#DojochatEU – Developing a PLN
#DojochatEU is a Twitter hashtag for an event that happens every Wednesday from 8:30pm to 9:30pm. Yesterday evening was the first opportunity I had to join in and I am hoping to be able to take part as often as I can as part of my ClassDojo ambassadorship. I thought it might be a good idea to give my thoughts on the #DojochatEU each week that I take part in order to give my own thoughts to the questions, topics and conversations. This week was all about PLNs (Personal Learning Networks).
Social Media has allowed everyone learn in new ways and educators are no different. There are a myriad of PLNs aimed at teachers. From an Irish point of view, every Monday on Twitter, there’s #edchatie. On Facebook, Hibernia College students create their own PLN to discuss aspects of the course and Voices For Teachers discuss professional and union issues. The oldest PLN in Irish education is probably the Education Posts Forum, which is still going strong and has even diverged into discussing everything a teacher might need to discuss from rearing babies to recipes for hungry teachers!
Nigel Lane was #DojochatEU’s moderator for this chat and he asked 5 questions.
1. What is a PLN to you?
Nigel said that he had two definitions with the P standing for either personal or professional. I’m with Nigel when he says personal. Professional seems a bit too formal for the type of learning that goes on, not that the learning isn’t serious! For me a PLN is a group of like-minded people coming together to learn from each other, simple as that. It works best, I believe, when there’s a topic of conversation planned. It’s also good if it’s a regular thing.
2. How does one develop and grow their PLN?
This is a tricky one. I’ve tried starting different PLNs in different ways and some worked and others didn’t. For example, for a few years, I used Twitter to share lots of Maths ideas during Maths Week. These days, I use a shared blog to promote the sharing of digital art between schools. I think growing a PLN is a combination of persistence, talent, timing and luck. There are some fantastic success stories such as the rise and rise of Teachmeets and Twitter chats and those who are behind them, I believe possess all four aspects.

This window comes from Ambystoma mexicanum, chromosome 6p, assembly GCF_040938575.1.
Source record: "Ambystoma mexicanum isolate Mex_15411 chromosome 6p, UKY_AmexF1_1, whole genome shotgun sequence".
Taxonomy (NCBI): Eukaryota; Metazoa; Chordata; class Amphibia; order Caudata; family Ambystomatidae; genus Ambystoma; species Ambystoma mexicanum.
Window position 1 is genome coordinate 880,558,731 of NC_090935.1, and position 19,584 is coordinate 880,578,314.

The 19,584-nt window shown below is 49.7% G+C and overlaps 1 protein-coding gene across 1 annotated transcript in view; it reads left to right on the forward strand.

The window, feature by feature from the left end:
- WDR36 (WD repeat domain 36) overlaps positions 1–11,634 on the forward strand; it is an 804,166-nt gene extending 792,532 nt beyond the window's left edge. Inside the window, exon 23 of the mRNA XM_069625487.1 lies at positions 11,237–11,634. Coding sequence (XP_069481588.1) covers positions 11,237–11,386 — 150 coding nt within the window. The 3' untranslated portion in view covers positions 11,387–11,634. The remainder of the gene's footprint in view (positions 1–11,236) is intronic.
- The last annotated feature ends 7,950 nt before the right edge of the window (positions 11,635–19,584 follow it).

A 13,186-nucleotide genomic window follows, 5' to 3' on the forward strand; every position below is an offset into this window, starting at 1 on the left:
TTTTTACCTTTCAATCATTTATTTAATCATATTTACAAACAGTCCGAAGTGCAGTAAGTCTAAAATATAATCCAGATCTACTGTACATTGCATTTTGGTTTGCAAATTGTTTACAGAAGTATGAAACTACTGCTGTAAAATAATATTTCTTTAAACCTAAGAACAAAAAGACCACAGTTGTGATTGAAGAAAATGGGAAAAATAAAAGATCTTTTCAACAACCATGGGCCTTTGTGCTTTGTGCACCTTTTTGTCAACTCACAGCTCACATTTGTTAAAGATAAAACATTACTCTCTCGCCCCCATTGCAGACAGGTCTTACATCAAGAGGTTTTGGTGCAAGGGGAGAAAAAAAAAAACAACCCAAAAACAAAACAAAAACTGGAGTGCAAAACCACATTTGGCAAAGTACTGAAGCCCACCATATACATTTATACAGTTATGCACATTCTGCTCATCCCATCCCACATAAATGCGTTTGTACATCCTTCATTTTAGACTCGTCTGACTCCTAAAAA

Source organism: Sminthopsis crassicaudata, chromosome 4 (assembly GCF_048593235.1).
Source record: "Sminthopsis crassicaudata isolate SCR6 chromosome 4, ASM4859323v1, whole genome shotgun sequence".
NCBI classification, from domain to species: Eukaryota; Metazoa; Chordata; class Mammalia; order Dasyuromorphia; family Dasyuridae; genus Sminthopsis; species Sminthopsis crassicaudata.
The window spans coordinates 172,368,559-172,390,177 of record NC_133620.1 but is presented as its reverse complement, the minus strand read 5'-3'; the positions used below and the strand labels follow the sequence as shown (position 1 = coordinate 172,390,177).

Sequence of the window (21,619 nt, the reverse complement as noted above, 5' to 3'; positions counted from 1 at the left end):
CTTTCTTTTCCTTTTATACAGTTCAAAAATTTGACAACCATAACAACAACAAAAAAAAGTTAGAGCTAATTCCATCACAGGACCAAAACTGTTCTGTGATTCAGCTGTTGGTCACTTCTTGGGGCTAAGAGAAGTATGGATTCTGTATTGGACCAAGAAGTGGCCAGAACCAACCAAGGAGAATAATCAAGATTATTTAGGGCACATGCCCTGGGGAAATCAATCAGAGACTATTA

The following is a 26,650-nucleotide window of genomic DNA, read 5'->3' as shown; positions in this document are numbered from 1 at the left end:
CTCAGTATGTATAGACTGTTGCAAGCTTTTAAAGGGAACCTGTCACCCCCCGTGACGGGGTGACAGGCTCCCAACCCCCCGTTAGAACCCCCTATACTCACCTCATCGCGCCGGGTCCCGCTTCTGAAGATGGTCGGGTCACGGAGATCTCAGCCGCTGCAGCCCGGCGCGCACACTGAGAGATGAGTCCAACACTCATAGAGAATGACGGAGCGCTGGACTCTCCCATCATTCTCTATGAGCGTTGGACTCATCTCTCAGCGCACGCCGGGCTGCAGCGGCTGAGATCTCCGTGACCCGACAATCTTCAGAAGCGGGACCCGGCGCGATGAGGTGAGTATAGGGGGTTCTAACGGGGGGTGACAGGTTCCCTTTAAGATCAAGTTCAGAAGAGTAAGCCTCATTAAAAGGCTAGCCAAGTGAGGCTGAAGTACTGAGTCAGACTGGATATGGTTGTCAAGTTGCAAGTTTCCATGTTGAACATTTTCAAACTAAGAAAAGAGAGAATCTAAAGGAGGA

3. What tools do you use to develop your PLN?
This question was in the form of a poll with the following choices:
- Attending TeachMeets
- Discussion Forums
Nigel used a tool called Poll Maker to get the results and showed a “heatmap” of where the results were coming from, (above). The results were fascinating to me. Unsurprisingly, Twitter and Teachmeets came first and second respectively. Blogging was third, which was encouraging but Pinterest came fourth and this surprised me. Pinterest seems to be very successful amongst lots of teachers. I have tried to use Pinterest for education but just can’t seem to keep at it. Tumblr was last in the poll, which didn’t surprise me. I must admit I love it but can’t see much traction in PLNs amongst the vast traffic of EMOs that appear to use it!
4. Is the rise of PLNs down to learning becoming more informal?
I don’t think so. In my opinion, I think the rise is more to do with access. Thanks to the Internet, we now can access learning anywhere in the world, wherever we are. We can attend Virtual Camps and Online Conferences. In fact, for this chat, I was sitting on my sofa at home.
5. Are PLNs the way we will all learn in the future? If so, should/do students of today use PLNs?
Again, I don’t completely agree that PLNs will be the way we will all learn in the future. I believe it will be one way in the general toolbox of ways we learn. I got into an interesting discussion about what would make a successful PLN for teachers and students. My main point is that I believe that for an PLN to work effectively, anonymity cannot be allowed. In fact, I would safely claim that anonymity is the enemy of PLNs. There are a number of PLNs that do use anonymity and in almost all cases, they are difficult to engage with. I used to be a moderator on a particular anonymous PLN and found that it was very difficult to go against the grain of the opinion of the “louder” members of the group. When a PLN has an agenda, isn’t open to respectful debate and uses anonymity to push a belief, it is a recipe for failure.
I really enjoyed my first #dojoChatEU and look forward to taking part in many more over the months ahead.